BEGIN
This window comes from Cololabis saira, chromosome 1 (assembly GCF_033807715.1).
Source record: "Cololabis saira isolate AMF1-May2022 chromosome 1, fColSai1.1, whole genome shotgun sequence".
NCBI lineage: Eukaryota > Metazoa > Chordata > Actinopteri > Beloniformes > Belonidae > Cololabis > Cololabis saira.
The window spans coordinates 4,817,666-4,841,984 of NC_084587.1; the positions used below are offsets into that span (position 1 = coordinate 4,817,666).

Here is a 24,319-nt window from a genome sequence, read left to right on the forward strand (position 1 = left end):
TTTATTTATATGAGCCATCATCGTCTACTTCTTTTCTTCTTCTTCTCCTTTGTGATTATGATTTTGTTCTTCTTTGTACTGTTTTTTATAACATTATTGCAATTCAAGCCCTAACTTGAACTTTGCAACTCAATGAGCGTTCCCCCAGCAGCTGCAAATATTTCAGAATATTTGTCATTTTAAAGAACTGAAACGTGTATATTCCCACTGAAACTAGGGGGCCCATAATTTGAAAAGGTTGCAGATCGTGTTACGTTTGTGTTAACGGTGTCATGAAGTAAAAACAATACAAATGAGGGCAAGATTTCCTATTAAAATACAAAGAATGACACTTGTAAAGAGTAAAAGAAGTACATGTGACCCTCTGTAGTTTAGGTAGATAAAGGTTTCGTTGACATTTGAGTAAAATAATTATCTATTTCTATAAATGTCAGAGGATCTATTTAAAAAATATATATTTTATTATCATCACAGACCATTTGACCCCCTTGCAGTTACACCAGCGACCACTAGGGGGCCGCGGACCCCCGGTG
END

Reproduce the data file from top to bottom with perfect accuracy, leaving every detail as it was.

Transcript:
This window comes from Cololabis saira, chromosome 1 (assembly GCF_033807715.1).
Source record: "Cololabis saira isolate AMF1-May2022 chromosome 1, fColSai1.1, whole genome shotgun sequence".
NCBI lineage: Eukaryota > Metazoa > Chordata > Actinopteri > Beloniformes > Belonidae > Cololabis > Cololabis saira.
The window spans coordinates 4,817,666-4,841,984 of NC_084587.1; the positions used below are offsets into that span (position 1 = coordinate 4,817,666).

Here is a 24,319-nt window from a genome sequence, read left to right on the forward strand (position 1 = left end):
TTTATTTATATGAGCCATCATCGTCTACTTCTTTTCTTCTTCTTCTCCTTTGTGATTATGATTTTGTTCTTCTTTGTACTGTTTTTTATAACATTATTGCAATTCAAGCCCTAACTTGAACTTTGCAACTCAATGAGCGTTCCCCCAGCAGCTGCAAATATTTCAGAATATTTGTCATTTTAAAGAACTGAAACGTGTATATTCCCACTGAAACTAGGGGGCCCATAATTTGAAAAGGTTGCAGATCGTGTTACGTTTGTGTTAACGGTGTCATGAAGTAAAAACAATACAAATGAGGGCAAGATTTCCTATTAAAATACAAAGAATGACACTTGTAAAGAGTAAAAGAAGTACATGTGACCCTCTGTAGTTTAGGTAGATAAAGGTTTCGTTGACATTTGAGTAAAATAATTATCTATTTCTATAAATGTCAGAGGATCTATTTAAAAAATATATATTTTATTATCATCACAGACCATTTGACCCCCTTGCAGTTACACCAGCGACCACTAGGGGGCCGCGGACCCCCGGTG